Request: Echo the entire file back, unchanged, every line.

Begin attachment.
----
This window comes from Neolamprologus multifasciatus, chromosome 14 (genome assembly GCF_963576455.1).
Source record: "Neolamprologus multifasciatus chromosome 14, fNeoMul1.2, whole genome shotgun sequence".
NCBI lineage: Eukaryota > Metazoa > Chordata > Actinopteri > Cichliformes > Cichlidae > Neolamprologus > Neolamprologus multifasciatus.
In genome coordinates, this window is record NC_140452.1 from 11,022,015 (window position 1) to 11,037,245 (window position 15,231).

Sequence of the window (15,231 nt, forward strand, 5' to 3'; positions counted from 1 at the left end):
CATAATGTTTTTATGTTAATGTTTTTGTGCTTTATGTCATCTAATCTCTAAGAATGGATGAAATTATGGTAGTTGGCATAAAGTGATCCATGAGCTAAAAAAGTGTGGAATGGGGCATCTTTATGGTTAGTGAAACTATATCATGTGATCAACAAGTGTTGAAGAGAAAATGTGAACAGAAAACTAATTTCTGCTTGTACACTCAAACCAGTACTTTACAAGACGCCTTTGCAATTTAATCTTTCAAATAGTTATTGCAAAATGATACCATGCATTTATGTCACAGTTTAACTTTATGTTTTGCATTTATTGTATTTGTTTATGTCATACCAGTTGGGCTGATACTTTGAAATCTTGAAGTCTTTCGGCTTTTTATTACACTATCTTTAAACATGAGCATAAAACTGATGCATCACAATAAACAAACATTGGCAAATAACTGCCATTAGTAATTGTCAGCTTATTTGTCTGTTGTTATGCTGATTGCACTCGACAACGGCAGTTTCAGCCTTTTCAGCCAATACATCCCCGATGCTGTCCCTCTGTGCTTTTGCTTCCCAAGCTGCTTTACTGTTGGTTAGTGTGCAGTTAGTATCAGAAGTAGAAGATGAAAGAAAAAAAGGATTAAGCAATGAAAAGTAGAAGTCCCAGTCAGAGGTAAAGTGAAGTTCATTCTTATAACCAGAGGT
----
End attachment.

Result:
This window comes from Neolamprologus multifasciatus, chromosome 14 (genome assembly GCF_963576455.1).
Source record: "Neolamprologus multifasciatus chromosome 14, fNeoMul1.2, whole genome shotgun sequence".
NCBI lineage: Eukaryota > Metazoa > Chordata > Actinopteri > Cichliformes > Cichlidae > Neolamprologus > Neolamprologus multifasciatus.
In genome coordinates, this window is record NC_140452.1 from 11,022,015 (window position 1) to 11,037,245 (window position 15,231).

Sequence of the window (15,231 nt, forward strand, 5' to 3'; positions counted from 1 at the left end):
CATAATGTTTTTATGTTAATGTTTTTGTGCTTTATGTCATCTAATCTCTAAGAATGGATGAAATTATGGTAGTTGGCATAAAGTGATCCATGAGCTAAAAAAGTGTGGAATGGGGCATCTTTATGGTTAGTGAAACTATATCATGTGATCAACAAGTGTTGAAGAGAAAATGTGAACAGAAAACTAATTTCTGCTTGTACACTCAAACCAGTACTTTACAAGACGCCTTTGCAATTTAATCTTTCAAATAGTTATTGCAAAATGATACCATGCATTTATGTCACAGTTTAACTTTATGTTTTGCATTTATTGTATTTGTTTATGTCATACCAGTTGGGCTGATACTTTGAAATCTTGAAGTCTTTCGGCTTTTTATTACACTATCTTTAAACATGAGCATAAAACTGATGCATCACAATAAACAAACATTGGCAAATAACTGCCATTAGTAATTGTCAGCTTATTTGTCTGTTGTTATGCTGATTGCACTCGACAACGGCAGTTTCAGCCTTTTCAGCCAATACATCCCCGATGCTGTCCCTCTGTGCTTTTGCTTCCCAAGCTGCTTTACTGTTGGTTAGTGTGCAGTTAGTATCAGAAGTAGAAGATGAAAGAAAAAAAGGATTAAGCAATGAAAAGTAGAAGTCCCAGTCAGAGGTAAAGTGAAGTTCATTCTTATAACCAGAGGT